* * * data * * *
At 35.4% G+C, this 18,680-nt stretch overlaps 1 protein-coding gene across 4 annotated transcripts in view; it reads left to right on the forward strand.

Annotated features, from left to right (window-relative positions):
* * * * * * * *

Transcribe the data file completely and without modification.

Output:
At 35.4% G+C, this 18,680-nt stretch overlaps 1 protein-coding gene across 4 annotated transcripts in view; it reads left to right on the forward strand.

Annotated features, from left to right (window-relative positions):